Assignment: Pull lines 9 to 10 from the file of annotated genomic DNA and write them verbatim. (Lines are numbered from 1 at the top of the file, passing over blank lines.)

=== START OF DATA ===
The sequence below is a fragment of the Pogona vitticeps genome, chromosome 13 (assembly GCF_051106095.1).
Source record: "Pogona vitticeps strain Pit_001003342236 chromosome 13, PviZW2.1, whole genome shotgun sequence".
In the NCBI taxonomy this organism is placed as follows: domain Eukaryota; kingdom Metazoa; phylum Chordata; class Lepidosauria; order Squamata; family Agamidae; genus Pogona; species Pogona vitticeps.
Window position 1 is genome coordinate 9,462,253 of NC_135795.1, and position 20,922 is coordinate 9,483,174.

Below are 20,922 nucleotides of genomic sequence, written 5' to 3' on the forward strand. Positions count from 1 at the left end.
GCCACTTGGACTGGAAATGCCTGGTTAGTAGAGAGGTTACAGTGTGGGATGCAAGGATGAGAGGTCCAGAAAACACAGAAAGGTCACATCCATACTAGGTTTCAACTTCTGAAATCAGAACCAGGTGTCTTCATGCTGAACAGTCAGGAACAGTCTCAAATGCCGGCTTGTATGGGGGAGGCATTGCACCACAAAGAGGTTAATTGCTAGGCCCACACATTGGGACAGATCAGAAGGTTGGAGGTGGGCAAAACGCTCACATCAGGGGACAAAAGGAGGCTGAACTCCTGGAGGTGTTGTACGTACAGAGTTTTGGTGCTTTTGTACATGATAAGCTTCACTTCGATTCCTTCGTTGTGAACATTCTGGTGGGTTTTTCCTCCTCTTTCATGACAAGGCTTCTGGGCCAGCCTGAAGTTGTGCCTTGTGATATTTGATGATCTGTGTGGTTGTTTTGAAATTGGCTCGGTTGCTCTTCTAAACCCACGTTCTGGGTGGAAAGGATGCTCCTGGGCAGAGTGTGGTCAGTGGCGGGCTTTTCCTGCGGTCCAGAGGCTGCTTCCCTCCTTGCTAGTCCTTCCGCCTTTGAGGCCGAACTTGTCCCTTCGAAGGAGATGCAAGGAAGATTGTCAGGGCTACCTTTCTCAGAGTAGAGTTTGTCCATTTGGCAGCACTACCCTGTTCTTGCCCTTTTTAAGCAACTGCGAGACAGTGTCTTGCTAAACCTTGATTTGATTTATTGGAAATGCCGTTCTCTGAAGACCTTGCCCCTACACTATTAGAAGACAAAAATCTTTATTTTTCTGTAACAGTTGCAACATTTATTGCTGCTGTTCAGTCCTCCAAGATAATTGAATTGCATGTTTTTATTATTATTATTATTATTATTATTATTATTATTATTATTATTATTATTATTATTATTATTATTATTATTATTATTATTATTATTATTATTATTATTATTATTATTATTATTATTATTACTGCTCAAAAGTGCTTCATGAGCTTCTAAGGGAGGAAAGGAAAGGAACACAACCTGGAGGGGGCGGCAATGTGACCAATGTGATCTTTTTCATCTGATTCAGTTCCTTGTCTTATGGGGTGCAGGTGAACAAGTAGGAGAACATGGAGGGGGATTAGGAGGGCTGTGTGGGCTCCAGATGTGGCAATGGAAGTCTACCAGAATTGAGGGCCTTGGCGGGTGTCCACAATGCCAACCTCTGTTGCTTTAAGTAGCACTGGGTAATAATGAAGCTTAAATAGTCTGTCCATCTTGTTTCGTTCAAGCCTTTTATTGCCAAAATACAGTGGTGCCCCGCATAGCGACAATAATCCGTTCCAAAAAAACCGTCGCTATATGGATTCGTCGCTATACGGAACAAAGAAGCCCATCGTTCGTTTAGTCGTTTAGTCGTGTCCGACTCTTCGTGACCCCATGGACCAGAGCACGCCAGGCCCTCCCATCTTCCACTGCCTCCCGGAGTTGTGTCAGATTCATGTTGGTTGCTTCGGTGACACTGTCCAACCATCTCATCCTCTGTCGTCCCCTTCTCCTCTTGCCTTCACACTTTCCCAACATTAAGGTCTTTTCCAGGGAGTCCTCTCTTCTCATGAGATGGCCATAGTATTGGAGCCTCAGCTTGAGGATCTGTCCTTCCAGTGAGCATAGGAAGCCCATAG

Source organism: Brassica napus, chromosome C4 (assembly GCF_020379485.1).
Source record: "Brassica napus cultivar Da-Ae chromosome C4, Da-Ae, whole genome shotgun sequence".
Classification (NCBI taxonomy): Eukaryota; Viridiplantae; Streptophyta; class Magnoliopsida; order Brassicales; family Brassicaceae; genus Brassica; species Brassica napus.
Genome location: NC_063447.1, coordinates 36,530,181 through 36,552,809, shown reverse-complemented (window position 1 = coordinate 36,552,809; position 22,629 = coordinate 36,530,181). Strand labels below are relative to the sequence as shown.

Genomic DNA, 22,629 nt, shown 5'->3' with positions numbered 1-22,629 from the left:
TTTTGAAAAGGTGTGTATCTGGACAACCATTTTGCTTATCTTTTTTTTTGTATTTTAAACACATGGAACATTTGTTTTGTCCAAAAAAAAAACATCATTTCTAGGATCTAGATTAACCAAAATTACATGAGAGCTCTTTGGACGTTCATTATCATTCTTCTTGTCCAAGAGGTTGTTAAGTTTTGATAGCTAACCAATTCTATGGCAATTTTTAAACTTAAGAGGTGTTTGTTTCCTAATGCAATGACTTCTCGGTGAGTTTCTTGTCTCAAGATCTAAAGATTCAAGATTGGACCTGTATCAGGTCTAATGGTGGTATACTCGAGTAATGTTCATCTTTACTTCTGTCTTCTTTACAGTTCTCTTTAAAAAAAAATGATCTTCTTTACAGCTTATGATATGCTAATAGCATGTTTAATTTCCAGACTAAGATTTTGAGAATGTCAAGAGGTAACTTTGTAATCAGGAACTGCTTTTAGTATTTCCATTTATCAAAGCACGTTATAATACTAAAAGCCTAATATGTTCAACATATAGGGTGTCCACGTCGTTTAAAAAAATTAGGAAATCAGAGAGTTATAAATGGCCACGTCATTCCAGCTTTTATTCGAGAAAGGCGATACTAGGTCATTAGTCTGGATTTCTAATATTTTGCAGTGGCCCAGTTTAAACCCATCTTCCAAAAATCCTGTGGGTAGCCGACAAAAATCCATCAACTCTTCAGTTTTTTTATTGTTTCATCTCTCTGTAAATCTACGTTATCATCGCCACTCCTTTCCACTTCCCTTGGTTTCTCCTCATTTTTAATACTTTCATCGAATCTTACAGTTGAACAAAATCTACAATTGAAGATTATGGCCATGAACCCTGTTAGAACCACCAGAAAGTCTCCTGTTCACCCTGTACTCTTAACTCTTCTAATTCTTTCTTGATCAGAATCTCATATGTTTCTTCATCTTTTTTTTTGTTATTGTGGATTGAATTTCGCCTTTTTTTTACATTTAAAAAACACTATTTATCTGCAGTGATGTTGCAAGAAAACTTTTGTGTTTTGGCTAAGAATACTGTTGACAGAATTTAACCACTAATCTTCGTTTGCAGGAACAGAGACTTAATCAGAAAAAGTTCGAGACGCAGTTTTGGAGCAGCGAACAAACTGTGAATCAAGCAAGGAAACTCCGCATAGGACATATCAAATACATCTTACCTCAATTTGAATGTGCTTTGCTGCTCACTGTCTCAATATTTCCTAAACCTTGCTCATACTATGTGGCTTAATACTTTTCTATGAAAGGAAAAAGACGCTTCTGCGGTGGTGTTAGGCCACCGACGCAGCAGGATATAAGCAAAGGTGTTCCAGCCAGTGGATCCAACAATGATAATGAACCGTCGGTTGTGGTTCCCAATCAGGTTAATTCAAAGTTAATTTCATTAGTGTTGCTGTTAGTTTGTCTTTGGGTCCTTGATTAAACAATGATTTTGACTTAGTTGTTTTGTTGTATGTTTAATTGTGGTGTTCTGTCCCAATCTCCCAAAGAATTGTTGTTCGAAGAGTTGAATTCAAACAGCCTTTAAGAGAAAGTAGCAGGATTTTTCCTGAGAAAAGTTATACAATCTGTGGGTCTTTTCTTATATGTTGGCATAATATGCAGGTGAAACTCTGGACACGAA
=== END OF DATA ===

Classification (NCBI taxonomy): Eukaryota; Viridiplantae; Streptophyta; class Magnoliopsida; order Brassicales; family Brassicaceae; genus Brassica; species Brassica napus.
Genome location: NC_063447.1, coordinates 36,530,181 through 36,552,809, shown reverse-complemented (window position 1 = coordinate 36,552,809; position 22,629 = coordinate 36,530,181). Strand labels below are relative to the sequence as shown.